When it comes to geographical cliches, there’s none more ubiquitous than, “If you can make it in New York, you can make it anywhere.” Some say it’s hackneyed, but those who live the daily grind in the Big Apple can attest to the endless “experiences” of existing in the world’s greatest city. Experiences that make you reflect on “community and family” from a micro view, no one is more qualified to speak to those ideals than the Lower East Side’s (often abbreviated as LES) savvy business owners.
LES Is More: Manhattan’s Orchard Street Business Owners Prize Community
Situated on the cusp of Chinatown and the LES is a neighborhood subsection referred to as Orchard Street. The locale, named after the eight-block street, is inherently positioned at the intersection of many cultural conversations that promote an inclusive community tailored for both the seasoned local and an atypical New York tourist. It’s a quality that has broadly defined the LES and Orchard Street.
Caraballo started his East Coast journey when he moved to New York in 2005 to attend Columbia University. He quickly realized that in a city full of dreamers, the nine to five office life wasn’t for him. So what did the philosophy major decide to do? Seek out the antithesis to corporate life and embed himself in the city’s heartbeat: the hospitality industry. Caraballo worked at one of downtown’s off-the-beaten-path mixologist destinations, Apotheke, for three years and learned how to serve some of New York’s most parched. He forged a great relationship with his current business partner of Boys Don’t Cry, Jake Daddow. As Caraballo says, “We definitely bonded over our love for mezcal.”
Life provided the pair with a quick opportunity to test their chemistry when Nom Wah Tu suddenly closed its doors in March 2018. Owner and friend Wilson Tang instantly tasked Caraballo and Daddow with flipping the space quicker than the time it takes to heal a minor wrist sprain. With hard work and patience, Caraballo and Daddow turned 22 Orchard St. into an elevated dive bar with the LES’ best wings and cleanest bathrooms. The turnaround time was less than ideal, but the duo knew they needed to execute. Today, if Caraballo had to recommend opening a restaurant or bar, he wouldn’t.
A hospitality career is inherently challenging. Working with people, at scale, in a service industry can be extraordinarily enigmatic and daunting. However, success can be found in a business owners’ willingness to invest his or herself fully into an undertaking by building equity in its base and spreading roots in the very foundation that keeps the entity growing—the customers. People think a bar’s assets are its menu or aesthetic, and that couldn't be more wrong. It's the people behind the bar, in the kitchen and the revolving door of faces that come in and out.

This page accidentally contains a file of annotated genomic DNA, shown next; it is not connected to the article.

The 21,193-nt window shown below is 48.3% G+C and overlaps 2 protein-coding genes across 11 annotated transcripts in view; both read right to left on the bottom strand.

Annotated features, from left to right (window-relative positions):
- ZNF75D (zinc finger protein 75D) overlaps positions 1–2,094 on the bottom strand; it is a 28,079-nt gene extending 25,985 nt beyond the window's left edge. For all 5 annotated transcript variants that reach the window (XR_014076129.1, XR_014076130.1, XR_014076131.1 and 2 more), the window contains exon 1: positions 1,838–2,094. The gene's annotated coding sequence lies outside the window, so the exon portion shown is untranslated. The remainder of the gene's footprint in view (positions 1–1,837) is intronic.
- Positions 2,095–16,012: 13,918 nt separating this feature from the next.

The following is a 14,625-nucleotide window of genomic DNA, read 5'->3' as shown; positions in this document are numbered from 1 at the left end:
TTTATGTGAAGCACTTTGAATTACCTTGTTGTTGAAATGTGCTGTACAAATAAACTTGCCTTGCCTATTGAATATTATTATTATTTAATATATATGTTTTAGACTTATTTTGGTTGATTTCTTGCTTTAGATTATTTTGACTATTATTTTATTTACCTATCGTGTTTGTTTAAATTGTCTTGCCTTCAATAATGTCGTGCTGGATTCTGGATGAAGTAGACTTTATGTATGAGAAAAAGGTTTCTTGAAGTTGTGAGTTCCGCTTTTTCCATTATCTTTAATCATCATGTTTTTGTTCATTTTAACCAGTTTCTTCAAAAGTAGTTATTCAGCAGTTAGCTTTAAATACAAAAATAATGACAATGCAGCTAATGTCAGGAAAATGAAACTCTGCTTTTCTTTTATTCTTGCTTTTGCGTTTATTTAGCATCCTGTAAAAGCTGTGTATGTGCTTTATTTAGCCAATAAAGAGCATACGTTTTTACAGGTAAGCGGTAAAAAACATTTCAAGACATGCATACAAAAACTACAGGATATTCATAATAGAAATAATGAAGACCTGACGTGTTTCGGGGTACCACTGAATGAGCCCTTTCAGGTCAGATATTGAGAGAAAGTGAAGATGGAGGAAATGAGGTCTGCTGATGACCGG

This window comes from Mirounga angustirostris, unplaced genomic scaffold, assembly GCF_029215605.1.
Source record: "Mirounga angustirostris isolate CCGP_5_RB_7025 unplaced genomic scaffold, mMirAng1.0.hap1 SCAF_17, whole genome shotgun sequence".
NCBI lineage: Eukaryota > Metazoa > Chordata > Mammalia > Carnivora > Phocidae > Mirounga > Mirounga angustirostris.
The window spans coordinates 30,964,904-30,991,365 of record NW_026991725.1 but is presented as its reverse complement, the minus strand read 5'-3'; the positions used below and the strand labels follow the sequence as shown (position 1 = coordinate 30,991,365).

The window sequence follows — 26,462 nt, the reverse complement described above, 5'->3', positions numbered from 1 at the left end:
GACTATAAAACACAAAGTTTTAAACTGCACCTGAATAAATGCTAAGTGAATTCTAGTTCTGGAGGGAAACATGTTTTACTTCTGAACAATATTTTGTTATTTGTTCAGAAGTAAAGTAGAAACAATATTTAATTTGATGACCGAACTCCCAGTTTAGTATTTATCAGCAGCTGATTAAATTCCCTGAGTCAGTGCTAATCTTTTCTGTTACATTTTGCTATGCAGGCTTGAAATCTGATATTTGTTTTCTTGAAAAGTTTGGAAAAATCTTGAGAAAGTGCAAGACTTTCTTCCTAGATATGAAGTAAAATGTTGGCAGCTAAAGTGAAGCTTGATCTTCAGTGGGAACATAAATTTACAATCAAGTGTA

Roman Grandinetti—an entrepreneur who owns Regina’s Grocery across the street—often frequents Boys Don’t Cry. I’m biased, but those with more partial taste buds would say it's home to some of the best Italian sandwiches (or salads for those gluten-free). Named after his mother Regina, the menu boasts sandwiches inspired by Grandinetti’s family members. It doesn’t get more mom and pop than that. You might find the namesake mother hand-delivering your order to Boys Don’t Cry on occasion.
Caraballo isn’t territorial about outside food or collaborating with those who have a vision, like Helen Nguyen. Nguyen is a real estate agent from Seattle who doubles as a talented chef. She was introduced to Caraballo via Wilson Tang back in his Apotheke days. She owns Saigon Social, a pop-up Vietnamese restaurant that currently exists as a “test kitchen” within Boys Don’t Cry and curates the menu. Being able to function in a family environment successfully has allowed her to open a brick-and-mortar location in early 2020—coincidentally four blocks north on Orchard Street.
Wins like these, particularly as business owners, aren’t necessarily frequent. If a year’s gone by in New York and a restaurant's lights are still on, some would say the hard part is done. There is an adage that if one were to eat breakfast, lunch and dinner at a different New York City restaurant every day, it would take 22 years to patron each. Familiar faces provide a nice level of comfort, while strangers can inject a caffeinated jolt. It’s these people, the community at large, that hold Orchard Street and its neighbors down. It’s a family of strangers and relatives who have no ego or patience for exclusivity. Don’t be surprised if you see Grandinetti playing pool in Boys Don’t Cry, or Daddow crossing the street to get fresh ink from Steve Avalos, owner of Evil & Love Tattoo, or the occasional Wiffle ball game in the middle of the road. The many faces of Orchard Street business owners have a love for this: the grind, opening up shop, conversing with the faces beyond a service transaction. There’s a genuine family bond that exists here, and I, for one, am thankful to be part of it.